Claire Guy-Alleyne, the police superintendent in charge of Trinidad and Tobago’s special victim unit aims to tackle the problem. Though she acknowledges there is a long way to go, she says change is slowly happening.
We are seeing change. It may be small, but we have women coming forward to say, ‘I have been in this abusive relationship for 20 years and because of the way your officers spoke to me, I am going to be able to do something about it.’ -Claire Guy-Alleyne
Swiss women march to demand more equality and the end of violence against women during a demonstration, amid the coronavirus disease (COVID-19) outbreak, in Zurich, Switzerland June 14, 2020. REUTERS/Arnd WIegmann
Like many women across Switzerland on Wednesday last week, women's rights activist Françoise Nyffeler joined a crowd of demonstrators and screamed at the top of her lungs in unison with others as part of a "feminist strike" protesting gender inequality.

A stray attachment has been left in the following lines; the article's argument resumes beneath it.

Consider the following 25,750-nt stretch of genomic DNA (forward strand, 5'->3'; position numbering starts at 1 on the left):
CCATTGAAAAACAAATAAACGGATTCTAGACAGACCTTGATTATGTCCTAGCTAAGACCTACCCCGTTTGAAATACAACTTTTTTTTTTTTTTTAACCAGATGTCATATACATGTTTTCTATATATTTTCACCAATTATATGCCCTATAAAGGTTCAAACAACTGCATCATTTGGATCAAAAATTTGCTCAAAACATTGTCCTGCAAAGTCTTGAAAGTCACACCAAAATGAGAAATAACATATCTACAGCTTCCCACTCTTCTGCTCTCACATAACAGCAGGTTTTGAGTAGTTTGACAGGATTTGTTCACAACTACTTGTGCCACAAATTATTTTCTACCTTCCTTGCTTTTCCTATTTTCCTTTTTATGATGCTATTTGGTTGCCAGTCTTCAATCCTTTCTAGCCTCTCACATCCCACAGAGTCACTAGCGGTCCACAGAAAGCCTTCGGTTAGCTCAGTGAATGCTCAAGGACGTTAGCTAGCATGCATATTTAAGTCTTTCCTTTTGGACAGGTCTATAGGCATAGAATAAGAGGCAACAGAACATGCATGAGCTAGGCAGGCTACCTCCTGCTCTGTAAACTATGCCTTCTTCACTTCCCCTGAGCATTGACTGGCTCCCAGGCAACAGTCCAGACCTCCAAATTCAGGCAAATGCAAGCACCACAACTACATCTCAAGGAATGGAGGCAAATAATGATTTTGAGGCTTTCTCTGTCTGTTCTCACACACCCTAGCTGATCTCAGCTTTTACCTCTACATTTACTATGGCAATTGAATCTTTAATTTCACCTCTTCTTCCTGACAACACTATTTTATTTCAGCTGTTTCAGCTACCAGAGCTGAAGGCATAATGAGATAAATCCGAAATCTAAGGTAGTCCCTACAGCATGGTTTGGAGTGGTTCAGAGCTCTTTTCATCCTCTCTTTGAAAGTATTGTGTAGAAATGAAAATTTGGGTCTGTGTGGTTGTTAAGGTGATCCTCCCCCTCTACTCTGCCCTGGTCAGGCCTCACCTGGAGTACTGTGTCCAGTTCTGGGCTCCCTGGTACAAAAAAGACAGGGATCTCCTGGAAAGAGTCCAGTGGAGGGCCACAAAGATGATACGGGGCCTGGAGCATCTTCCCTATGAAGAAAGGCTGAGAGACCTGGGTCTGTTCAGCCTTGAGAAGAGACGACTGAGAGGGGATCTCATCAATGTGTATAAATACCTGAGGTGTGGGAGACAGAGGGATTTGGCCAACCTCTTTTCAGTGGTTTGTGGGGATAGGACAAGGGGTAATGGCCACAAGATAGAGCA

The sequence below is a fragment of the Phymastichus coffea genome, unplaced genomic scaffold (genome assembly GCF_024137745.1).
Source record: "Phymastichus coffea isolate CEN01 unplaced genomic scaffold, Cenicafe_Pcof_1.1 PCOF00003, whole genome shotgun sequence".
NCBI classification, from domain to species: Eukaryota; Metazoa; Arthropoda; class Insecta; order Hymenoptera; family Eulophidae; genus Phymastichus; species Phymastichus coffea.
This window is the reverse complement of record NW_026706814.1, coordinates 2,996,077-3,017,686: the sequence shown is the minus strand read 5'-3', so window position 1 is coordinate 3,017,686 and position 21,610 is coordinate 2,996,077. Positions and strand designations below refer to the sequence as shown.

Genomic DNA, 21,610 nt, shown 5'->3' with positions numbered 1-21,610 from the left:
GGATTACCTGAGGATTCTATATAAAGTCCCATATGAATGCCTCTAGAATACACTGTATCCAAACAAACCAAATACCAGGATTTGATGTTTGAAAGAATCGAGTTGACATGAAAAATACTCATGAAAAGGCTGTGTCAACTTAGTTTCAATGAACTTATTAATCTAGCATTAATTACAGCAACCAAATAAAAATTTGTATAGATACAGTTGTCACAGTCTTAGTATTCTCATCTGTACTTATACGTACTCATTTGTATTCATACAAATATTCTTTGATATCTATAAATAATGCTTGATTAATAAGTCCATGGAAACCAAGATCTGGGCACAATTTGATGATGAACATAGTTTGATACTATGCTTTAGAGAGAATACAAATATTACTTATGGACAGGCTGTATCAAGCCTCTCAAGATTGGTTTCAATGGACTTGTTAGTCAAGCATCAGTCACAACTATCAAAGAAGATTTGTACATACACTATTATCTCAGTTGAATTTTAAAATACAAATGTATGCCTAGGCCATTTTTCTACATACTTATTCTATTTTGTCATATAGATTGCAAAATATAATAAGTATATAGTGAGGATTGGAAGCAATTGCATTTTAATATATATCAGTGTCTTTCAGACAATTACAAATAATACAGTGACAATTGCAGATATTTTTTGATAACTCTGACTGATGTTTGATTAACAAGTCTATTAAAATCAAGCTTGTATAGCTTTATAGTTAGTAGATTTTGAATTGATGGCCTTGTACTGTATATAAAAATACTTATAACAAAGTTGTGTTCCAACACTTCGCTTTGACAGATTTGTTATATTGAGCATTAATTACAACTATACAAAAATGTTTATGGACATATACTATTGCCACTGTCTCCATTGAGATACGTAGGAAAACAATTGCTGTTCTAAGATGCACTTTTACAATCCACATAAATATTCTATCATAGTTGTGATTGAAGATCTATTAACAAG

We did it to symbolize our anger and our rage at waiting, waiting and waiting. The salary inequality continues, violence continues and... there are not at all enough measures to match the scale of what is happening. -Françoise Nyffeler
Despite its reported high quality of life, Switzerland lags other developed economies in terms of women's pay and workplace equality. Swiss women earn roughly a fifth less than men, better than 30 years ago when it was about a third less, but worse than in 2000, according to government data.
Demonstrators called for equal pay, an end to violence against women and the LGBT community, and greater recognition of their often-unpaid work to care for family members. At 3:24 p.m., the time when women would technically begin working for free given wage discrimination, protesters began shouting at Geneva's Pleinpalais square – a collective cry that lasted about a minute.